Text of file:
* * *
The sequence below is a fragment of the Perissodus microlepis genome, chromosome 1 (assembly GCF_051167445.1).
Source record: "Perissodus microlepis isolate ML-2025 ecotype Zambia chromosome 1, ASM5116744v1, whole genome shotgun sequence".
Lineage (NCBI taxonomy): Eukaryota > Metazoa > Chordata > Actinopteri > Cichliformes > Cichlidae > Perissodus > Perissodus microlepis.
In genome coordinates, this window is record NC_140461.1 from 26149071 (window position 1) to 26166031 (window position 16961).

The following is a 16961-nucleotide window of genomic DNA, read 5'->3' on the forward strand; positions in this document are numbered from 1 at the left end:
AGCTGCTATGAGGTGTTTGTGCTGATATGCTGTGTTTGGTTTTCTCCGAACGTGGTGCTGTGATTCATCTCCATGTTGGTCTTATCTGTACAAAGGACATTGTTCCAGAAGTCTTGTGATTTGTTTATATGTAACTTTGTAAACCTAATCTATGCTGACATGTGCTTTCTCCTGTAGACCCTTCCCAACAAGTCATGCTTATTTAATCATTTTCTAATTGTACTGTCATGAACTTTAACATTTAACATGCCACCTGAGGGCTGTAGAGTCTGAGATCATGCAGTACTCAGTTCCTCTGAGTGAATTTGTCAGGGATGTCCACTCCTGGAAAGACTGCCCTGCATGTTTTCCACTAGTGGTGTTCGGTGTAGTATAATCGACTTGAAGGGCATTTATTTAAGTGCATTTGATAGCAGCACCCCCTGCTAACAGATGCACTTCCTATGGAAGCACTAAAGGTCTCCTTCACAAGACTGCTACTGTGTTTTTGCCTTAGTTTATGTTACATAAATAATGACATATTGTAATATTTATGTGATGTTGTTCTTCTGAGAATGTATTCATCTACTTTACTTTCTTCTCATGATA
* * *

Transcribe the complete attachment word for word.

The sequence below is a fragment of the Perissodus microlepis genome, chromosome 1 (assembly GCF_051167445.1).
Source record: "Perissodus microlepis isolate ML-2025 ecotype Zambia chromosome 1, ASM5116744v1, whole genome shotgun sequence".
Lineage (NCBI taxonomy): Eukaryota > Metazoa > Chordata > Actinopteri > Cichliformes > Cichlidae > Perissodus > Perissodus microlepis.
In genome coordinates, this window is record NC_140461.1 from 26149071 (window position 1) to 26166031 (window position 16961).

The following is a 16961-nucleotide window of genomic DNA, read 5'->3' on the forward strand; positions in this document are numbered from 1 at the left end:
AGCTGCTATGAGGTGTTTGTGCTGATATGCTGTGTTTGGTTTTCTCCGAACGTGGTGCTGTGATTCATCTCCATGTTGGTCTTATCTGTACAAAGGACATTGTTCCAGAAGTCTTGTGATTTGTTTATATGTAACTTTGTAAACCTAATCTATGCTGACATGTGCTTTCTCCTGTAGACCCTTCCCAACAAGTCATGCTTATTTAATCATTTTCTAATTGTACTGTCATGAACTTTAACATTTAACATGCCACCTGAGGGCTGTAGAGTCTGAGATCATGCAGTACTCAGTTCCTCTGAGTGAATTTGTCAGGGATGTCCACTCCTGGAAAGACTGCCCTGCATGTTTTCCACTAGTGGTGTTCGGTGTAGTATAATCGACTTGAAGGGCATTTATTTAAGTGCATTTGATAGCAGCACCCCCTGCTAACAGATGCACTTCCTATGGAAGCACTAAAGGTCTCCTTCACAAGACTGCTACTGTGTTTTTGCCTTAGTTTATGTTACATAAATAATGACATATTGTAATATTTATGTGATGTTGTTCTTCTGAGAATGTATTCATCTACTTTACTTTCTTCTCATGATA